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D-DAY Vet’s Song Beating Ed Sheeran To Number One

A D-DAY veteran, Jim Radford, 90, has become an unexpected chart-topping sensation in the U.K. with a veterans‘ tribute song that’s beating Ed Sheeran, Taylor Swift, and Justin Bieber in the singles chart.

Radford, who was just 15 during the D-Day landings, wrote his song, “Shores of Normandy,” 50 years ago after returning to the site of D-Day on the 25th anniversary. The song’s been rereleased by the Normandy Memorial Trust for this year’s 75th anniversary to raise funds for a new memorial on the beaches where the invasion took place.

Jim Radford, here pictured as a sailor in the Royal Navy.

In 1944 Jim Radford was a 15 year old ‘galley boy’ serving with the Merchant Navy on the Empire Larch.

On the morning of 6th June, his first deep sea trip took him to Normandy to help build the Mulberry Harbour, allowing the Royal Navy to transport personnel, vehicles and supplies onto the beaches.

25 years later Jim returned to find a very different scene. Children were playing where soldiers had died and Jim was moved to tears. His emotional song tells that story.

Jim released his music to raise funds for the British Normandy Memorial.

In an interview with ABC News in the gardens of the former St. Paul’s School in London, where final plans for D-Day were finalized, Radford said that he was “overwhelmed by the response” to the song.

Radford was a galley boy serving on a tug boat during the invasion, he said. The youngest of three brothers who all served in the British Merchant Navy, Radford was able to join the war effort because tugboat companies were excepted from a Merchant Navy rule that recruits had to be at least 16 years old.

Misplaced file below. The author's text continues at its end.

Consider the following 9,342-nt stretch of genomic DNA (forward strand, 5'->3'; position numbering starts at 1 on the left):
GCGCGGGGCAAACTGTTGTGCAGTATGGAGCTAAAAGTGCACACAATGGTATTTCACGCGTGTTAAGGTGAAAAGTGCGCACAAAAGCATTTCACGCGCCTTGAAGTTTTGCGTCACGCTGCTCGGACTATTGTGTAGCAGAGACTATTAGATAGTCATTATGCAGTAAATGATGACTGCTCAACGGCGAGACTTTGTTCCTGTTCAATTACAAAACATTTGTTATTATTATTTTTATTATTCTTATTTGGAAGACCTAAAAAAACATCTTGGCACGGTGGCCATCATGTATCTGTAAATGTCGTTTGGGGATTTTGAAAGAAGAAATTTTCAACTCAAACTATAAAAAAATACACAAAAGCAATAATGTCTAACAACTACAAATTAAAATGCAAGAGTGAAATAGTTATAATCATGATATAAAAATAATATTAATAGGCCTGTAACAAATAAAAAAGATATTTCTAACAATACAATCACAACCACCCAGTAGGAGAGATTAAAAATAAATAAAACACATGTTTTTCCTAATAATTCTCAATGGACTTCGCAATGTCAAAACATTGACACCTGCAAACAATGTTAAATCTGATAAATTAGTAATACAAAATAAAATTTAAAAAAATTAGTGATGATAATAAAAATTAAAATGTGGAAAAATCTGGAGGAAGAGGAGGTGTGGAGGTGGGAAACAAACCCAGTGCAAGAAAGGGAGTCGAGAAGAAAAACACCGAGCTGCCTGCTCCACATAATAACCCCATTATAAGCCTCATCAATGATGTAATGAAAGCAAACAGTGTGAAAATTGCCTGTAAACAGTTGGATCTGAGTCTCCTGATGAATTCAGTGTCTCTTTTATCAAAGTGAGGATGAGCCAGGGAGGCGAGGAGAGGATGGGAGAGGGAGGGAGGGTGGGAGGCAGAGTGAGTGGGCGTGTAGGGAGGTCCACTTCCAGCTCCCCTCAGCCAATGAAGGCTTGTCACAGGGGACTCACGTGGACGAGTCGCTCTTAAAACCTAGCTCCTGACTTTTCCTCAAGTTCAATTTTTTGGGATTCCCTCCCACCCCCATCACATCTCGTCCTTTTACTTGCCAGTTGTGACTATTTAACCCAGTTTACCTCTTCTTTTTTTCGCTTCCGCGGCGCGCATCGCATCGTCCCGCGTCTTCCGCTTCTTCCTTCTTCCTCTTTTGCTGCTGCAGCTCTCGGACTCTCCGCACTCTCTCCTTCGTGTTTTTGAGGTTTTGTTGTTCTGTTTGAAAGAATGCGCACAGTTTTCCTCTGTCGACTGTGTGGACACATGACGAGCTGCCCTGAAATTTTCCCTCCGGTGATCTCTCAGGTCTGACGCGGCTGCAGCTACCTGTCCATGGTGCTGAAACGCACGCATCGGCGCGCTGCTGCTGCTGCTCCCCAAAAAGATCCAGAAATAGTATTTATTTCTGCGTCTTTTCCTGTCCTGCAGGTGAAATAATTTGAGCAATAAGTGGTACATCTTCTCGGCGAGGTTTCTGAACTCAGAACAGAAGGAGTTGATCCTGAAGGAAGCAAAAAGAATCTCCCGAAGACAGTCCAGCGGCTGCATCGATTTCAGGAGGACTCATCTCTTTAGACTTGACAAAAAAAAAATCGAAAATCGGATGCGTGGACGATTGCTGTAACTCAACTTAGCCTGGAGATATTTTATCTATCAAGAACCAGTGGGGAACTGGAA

Wounded British troops from the South Lancashire and Middlesex regiments are helped ashore.

“I didn’t know when I went that my first trip was going to be the invasion of Europe,” he said. “The song is to remember the brave lads that didn’t come back.”

Radford, now a member of an anti-war organization called Veterans for Peace, said he hopes the song will shed new light on the experiences of those who died during the second World War.

“The significance and seriousness has been forgotten,” he said. “I don’t think youngsters nowadays realize just how serious it was … 1 in every 4 merchant navy seamen was killed during the war.”

To donate to the D-Day memorial cause download the song today or:

Text ‘DDAY 10’ to 70470 to donate £10
Text ‘DDAY 20’ to 70470 to donate £20

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